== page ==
Lebanon Daily News Brief 03/24/2022

Thursday, March 24, 2022


Minister of Economy & Trade: Food Security Challenges Imminent in 4-6 Months
According to a L’Orient Today interview with Minister of Economy & Trade Amin Salam, “The Economy and Trade Minister told L’Orient-Le Jour that there is no need for alarm, and that his team is already examining alternative solutions to Russian and Ukrainian wheat, while preparing for the possibility of a lifting of central bank subsidies on imports of this essential commodity.” [L’Orient Today]


Judge Summons Central Bank Governor for Questioning
Lebanese judge Nicolas Mansour is summoning Central Bank Governor Riad Salameh for questioning on March 31st, 2022 in addition to ordering his brother, Raja, to remain in custody following his detention last week. They are both being charged with illicit enrichment, pertaining to apartments purchased and rented in Paris. [Reuters]


Minister of Interior Requests Army to Protect Zouk Power Plant, Risk of Explosion
In a statement, Minister of Interior Bassam Mawlawi asked the army to send soldiers to Zouk Power Plant, in order to protect vulnerable fuel tanks and expired chemical materials, adding that “the plant’s current security situation is not appropriate due to the presence of holes in the electronic fence and the absence of any guards, which would allow individuals to enter into its premises, where hydrogen and fuel oil tanks and some expired dangerous materials are present.” [Naharnet]



Lebanon Needs International Support For Judicial Reform

Adnan Nasser

Nasser writes, “It has been almost two years since the devastating explosion in Beirut’s port that had taken the lives of more than 200 people and 6,500 wounded. Billions of dollars’ in property damage was also inflicted on the society. This exacerbated the existing economic declines, and depositors faced even more severe monetary erosion  as a result of the widening  financial meltdown, making it nearly impossible to rebuild some semblance of normalcy. People wanted to know why this could happen and what is being done to unearth the answers. The Lebanese courts are fighting to give the people the truth on who is responsible for storing 2,750 tons of Ammonium Nitrate (AN), the cause of the blast. Judge Tarek Bitar, a dedicated legal servant, is giving the Lebanese hope in the domestic judiciary as Aya Majzoub, a Human Rights Watch researcher,  told Al Jazeera. Indeed, his willingness to call on witnesses from the elite such as former Ministers Hasan Khalil, Ghazi Zeiter, and Nohad al-Mashnouk has rattled the fragile cages of the once perceived immunity these influential political figures possess. He is setting a precedent that a majority of Lebanese are not used to seeing, that of politicians being treated as if they are under the law and not above it.”

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Carnegie Middle East Center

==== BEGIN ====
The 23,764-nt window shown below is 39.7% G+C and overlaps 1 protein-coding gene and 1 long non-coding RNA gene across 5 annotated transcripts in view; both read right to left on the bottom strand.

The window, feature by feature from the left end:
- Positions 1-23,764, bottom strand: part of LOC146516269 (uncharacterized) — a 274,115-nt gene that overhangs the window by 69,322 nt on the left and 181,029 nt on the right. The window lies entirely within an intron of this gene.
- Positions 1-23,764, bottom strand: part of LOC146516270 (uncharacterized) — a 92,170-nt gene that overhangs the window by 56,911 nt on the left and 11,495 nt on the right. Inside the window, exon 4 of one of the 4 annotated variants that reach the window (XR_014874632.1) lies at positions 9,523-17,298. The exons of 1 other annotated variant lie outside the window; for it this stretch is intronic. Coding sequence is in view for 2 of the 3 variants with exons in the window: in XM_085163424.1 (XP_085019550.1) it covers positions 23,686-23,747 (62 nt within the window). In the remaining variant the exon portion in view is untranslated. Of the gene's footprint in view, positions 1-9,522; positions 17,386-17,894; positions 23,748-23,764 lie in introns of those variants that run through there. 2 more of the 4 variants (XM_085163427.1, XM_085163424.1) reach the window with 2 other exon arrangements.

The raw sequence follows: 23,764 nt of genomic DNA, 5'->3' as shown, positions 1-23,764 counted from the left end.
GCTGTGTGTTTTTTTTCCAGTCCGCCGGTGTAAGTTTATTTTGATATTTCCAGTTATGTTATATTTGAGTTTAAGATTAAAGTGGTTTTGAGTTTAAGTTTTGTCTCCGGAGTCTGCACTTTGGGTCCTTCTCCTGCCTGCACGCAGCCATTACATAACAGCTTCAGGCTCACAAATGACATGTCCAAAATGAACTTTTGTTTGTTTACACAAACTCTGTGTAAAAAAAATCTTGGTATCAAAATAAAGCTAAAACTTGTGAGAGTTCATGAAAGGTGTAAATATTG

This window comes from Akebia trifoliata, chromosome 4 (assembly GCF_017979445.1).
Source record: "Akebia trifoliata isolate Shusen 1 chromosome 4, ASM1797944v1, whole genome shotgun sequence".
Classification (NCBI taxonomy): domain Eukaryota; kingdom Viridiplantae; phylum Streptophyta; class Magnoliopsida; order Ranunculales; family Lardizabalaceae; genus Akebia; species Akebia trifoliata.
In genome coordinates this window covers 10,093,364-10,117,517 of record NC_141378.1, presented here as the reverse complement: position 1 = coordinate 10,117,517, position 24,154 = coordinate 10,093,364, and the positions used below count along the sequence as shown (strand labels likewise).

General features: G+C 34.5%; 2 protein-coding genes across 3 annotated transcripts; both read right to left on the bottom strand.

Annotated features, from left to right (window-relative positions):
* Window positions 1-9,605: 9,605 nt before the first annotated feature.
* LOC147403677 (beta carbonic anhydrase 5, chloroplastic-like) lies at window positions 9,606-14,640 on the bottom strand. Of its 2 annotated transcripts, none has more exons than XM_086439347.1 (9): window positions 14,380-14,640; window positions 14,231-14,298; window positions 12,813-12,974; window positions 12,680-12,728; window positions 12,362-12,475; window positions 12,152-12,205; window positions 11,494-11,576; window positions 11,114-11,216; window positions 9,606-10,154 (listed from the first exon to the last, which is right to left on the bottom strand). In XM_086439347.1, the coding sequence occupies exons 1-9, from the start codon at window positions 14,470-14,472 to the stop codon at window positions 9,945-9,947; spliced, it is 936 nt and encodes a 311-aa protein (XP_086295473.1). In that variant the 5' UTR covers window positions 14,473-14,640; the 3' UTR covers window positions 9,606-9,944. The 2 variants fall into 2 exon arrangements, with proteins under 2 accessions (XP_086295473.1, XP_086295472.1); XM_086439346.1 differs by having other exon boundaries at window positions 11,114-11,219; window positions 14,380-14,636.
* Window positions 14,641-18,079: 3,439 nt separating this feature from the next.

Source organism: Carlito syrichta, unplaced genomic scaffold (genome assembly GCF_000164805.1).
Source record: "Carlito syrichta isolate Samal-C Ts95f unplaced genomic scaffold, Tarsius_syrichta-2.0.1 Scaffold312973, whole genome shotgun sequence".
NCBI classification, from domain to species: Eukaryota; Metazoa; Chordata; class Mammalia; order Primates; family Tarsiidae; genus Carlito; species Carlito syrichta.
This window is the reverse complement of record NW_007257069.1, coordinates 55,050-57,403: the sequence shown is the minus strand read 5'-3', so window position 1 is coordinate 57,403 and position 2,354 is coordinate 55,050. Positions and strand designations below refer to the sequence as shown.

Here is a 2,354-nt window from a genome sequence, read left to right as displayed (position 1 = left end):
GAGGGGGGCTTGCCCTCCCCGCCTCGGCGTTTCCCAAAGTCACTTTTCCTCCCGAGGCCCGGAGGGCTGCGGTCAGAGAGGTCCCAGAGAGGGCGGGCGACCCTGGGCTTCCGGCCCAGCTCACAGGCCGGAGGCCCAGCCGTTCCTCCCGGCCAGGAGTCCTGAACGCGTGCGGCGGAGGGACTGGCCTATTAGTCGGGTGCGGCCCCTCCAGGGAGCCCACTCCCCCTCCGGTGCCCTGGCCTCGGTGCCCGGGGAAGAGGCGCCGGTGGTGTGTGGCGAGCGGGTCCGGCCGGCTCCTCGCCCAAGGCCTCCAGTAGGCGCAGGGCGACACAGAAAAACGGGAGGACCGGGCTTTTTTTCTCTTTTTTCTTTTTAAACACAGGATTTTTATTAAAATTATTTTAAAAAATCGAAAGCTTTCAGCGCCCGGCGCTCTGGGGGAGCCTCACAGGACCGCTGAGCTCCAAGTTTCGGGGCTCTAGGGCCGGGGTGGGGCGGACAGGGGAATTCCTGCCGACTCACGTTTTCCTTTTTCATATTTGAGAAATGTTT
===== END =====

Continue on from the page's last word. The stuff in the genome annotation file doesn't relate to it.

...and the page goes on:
Party All The Time

Araz Bedross

Bedross writes, “The total number of Armenian voters is officially estimated at 106,476, divided principally between 86,163 Armenian Orthodox voters and 20,313 Armenian Catholics. In the last elections of 2018, only 28 percent of registered voters participated. In districts where there are many Armenians, such as Beirut, only 10,800 out of 44,703 voted. In the Metn District of Mount Lebanon, 10,400 out of 31,839 voters participated. While in Zahleh, only 3,000 voted out of 10,000 registered voters. Generally speaking, Armenian voters can be divided into three categories. The first is made up of those who are strongly affiliated with the main Armenian parties. They tend to be afraid of change, and even when they seek to take a distance from the parties, they are afraid of where this might lead. Such behavior may mean they are denied assistance and health services provided by Armenian social organizations. These voters subscribe to the belief that if party candidates are not elected, this will impact Armenian identity and language negatively, weakening the community. Most of these voters live in Armenian neighborhoods administered by the main political parties.”

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USAID & Mercy Corps
Flash Update: Humanitarian Impact of Ukraine Conflict on Lebanon
“Lebanon faces significant fallout from the Ukraine conflict due to potential grain shortages and the economic impact of higher commodity prices – in particular fuel – when it can least afford it. Mired in one of the largest economic contractions in history, the heavily import dependent Lebanon must face down the prospect of higher commodity prices and a renewed collapse of the Lebanese lira. Lebanon’s economy will be negatively affected by these factors at a time when the government has proven largely unable to mitigate their impact, and is devoid of the resources to do so. This in turn will negatively affect Lebanon’s most vulnerable, with the cost of essential goods such as food and fuel disproportionately affecting the country’s poorest residents.1 In the context of rising humanitarian needs in Lebanon and a precarious macro-economic situation, the impact of the Ukraine conflict will exacerbate an already dire humanitarian situation, potentially prompting further political destabilization, undermining the potential for an economic recovery, and driving many more into dependence on humanitarian assistance.”

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Disclaimer: The views and opinions expressed in these articles are those of the author and do not necessarily reflect the position of the American Task Force on Lebanon, a non-profit, nonpartisan leadership organization of Lebanese-Americans.